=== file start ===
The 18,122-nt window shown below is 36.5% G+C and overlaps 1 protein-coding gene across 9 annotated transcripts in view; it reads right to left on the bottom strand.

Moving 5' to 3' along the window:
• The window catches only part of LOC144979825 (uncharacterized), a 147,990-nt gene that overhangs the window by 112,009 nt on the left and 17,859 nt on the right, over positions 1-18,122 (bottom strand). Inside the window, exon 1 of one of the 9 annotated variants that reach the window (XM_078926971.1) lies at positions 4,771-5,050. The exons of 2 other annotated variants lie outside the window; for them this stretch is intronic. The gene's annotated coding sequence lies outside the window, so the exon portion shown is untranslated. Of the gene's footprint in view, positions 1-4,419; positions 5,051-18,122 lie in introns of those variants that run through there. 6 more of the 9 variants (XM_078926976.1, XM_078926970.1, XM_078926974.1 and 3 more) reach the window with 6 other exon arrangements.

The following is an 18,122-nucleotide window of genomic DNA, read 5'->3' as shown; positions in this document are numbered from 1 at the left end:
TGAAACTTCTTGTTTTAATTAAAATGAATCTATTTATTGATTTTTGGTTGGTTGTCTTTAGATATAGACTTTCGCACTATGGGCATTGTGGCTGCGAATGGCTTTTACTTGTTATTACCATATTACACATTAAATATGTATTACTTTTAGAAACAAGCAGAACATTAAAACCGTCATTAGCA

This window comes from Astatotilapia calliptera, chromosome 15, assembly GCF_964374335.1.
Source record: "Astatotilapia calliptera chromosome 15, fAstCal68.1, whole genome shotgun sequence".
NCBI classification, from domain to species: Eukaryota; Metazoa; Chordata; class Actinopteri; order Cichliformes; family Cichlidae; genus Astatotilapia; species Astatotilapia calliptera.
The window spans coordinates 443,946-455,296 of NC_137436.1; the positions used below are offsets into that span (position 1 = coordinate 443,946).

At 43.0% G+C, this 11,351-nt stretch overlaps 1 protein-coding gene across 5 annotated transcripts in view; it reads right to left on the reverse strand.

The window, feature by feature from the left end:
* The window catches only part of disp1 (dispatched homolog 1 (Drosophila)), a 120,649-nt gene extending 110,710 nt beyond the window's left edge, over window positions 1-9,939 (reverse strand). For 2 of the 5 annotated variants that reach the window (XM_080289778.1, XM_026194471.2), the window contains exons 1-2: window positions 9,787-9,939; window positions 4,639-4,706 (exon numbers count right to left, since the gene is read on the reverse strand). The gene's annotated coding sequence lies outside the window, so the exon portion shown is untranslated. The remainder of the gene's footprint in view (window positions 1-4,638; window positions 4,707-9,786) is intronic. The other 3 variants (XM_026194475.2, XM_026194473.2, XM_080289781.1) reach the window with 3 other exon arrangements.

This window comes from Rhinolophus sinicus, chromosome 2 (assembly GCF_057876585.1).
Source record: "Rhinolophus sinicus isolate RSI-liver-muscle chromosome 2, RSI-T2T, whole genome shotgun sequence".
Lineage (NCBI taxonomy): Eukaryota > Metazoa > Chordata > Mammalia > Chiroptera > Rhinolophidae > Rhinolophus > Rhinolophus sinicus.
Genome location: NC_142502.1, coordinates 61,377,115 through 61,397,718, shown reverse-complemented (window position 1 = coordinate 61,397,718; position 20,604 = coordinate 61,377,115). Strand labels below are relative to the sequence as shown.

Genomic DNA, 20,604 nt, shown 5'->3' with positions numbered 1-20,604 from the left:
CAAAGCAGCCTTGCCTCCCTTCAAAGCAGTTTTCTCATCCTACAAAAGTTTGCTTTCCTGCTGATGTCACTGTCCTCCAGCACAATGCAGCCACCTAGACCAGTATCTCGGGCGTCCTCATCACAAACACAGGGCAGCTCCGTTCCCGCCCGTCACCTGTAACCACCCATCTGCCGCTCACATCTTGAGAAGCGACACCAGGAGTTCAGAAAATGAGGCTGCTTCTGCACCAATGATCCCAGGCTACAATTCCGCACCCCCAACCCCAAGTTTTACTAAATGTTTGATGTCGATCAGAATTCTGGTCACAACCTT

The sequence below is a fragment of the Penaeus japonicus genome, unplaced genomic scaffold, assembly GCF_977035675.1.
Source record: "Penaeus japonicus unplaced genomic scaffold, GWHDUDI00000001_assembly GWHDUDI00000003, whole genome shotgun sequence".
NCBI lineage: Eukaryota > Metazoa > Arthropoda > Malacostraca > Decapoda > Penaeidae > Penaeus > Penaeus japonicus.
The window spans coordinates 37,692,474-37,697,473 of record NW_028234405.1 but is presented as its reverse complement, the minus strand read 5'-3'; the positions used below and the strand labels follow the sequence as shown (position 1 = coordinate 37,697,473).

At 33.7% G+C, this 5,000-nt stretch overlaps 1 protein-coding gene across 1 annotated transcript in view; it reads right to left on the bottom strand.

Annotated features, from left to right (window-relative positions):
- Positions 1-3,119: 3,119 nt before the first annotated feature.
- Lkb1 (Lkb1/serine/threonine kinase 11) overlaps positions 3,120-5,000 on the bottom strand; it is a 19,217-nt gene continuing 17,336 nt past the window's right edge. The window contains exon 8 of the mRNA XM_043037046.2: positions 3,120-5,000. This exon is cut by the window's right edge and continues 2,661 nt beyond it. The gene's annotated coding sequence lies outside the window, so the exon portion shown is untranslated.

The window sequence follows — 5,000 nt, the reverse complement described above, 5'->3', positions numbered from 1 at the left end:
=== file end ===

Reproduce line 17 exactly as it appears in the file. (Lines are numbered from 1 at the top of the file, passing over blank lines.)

Genomic DNA, 20,604 nt, shown 5'->3' with positions numbered 1-20,604 from the left: